Hamas moves forward with Palestinian reunification, analysts skeptical


Published: 2017-09-21 11:36

Last Updated: 2017-09-21 11:51

Palestinian Prime Minister Rami Hamdallah and Senior Hamas leader Ismail Haniya in Gaza city in 2014 . (Photo Credit: Reuters)
Palestinian Prime Minister Rami Hamdallah and Senior Hamas leader Ismail Haniya in Gaza city in 2014 . (Photo Credit: Reuters)
Roya News Source

Earlier this week, Hamas pledged to dissolve its administration over Gaza, whilst hosting new elections and ceding control back to Mahmoud Abbas's Palestinian Authority. 

The move is meant to usher in a new age of reconciliation between Hamas and Fatah, reuiniting Palestine under a single government ruling over Gaza and the West Bank. 

Political analysts however, are skeptical that the move will result in reconciliation between the two parties.

"This whole issue of dissolving the administrative committee has no value. Even if it is dissolved, there must be another kind of committee that can run the daily and civil lives of people in the Gaza Strip," Abdulsattar Qassem, a political science professor at the Al Najah University in Nablus, told Al Jazeera.

"When Hamas said it will dissolve the administrative committee, it threw the ball into the Palestinian Authority's yard, in the sense that they have acquiesced to their demands, so now what will the PA do for Hamas? It's a tit for tat, a barter," added Qassem.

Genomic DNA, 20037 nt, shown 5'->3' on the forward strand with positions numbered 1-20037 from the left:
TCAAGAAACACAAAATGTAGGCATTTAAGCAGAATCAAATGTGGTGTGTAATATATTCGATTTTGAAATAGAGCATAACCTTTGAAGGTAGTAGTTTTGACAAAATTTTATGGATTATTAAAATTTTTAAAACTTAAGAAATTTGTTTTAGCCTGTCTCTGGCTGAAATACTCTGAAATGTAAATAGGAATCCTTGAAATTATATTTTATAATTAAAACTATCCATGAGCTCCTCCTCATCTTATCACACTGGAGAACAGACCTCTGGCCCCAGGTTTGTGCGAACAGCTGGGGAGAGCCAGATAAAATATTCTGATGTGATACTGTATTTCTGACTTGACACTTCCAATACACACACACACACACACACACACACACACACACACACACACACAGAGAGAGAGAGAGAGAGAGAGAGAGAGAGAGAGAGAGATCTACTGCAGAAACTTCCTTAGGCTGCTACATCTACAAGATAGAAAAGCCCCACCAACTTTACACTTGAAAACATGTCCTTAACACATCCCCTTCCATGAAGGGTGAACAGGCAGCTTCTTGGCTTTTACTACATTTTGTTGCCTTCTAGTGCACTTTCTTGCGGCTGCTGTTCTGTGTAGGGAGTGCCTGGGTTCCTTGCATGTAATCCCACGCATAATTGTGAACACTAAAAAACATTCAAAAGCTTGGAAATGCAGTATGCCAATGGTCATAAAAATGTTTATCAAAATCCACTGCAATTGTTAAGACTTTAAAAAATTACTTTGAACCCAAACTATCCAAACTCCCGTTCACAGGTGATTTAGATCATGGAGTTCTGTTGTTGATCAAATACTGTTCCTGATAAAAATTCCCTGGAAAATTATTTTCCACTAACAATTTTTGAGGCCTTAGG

Other analysts suggest that the move was only done to keep Hamas as a major political power in Palestinian affairs, as the move was done prior to Abbas's visit to the UN and meeting with Trump. 

"Abbas and Fatah are expected now to offer something in return."

Previous efforts for Palestinian reunification were in the summer of 2014, before Israel launched its war on Gaza which further damaged its infrastructure and claimed the lives of 2,000 people, the majority of whom were civilians. 

The unity government, which was meant to be instated after new elections, was interupted by the Occupation State's offensive on Gaza, with subsequent Qatar-brokered talks between Fatah and Hamas ending to no avail.

Hamas, since then, had been under heavy pressure from Mahmoud Abbas's party aimed at relinquishing control, by cutting salaries and reducing electricity. 

Hence, the reconciliation attempts are perceived with much pessimism according to experts. Some believe the root of the problem is the Oslo Accords, which included damning clauses ceding the majority of control of the Palestinian economy, civil and security matters to Israel.

"Oslo pitted Palestinians against one another. Those who signed the Oslo Accords knew beforehand that this agreement would result in the bloodshed of fellow Palestinians, at the hands of Palestinians."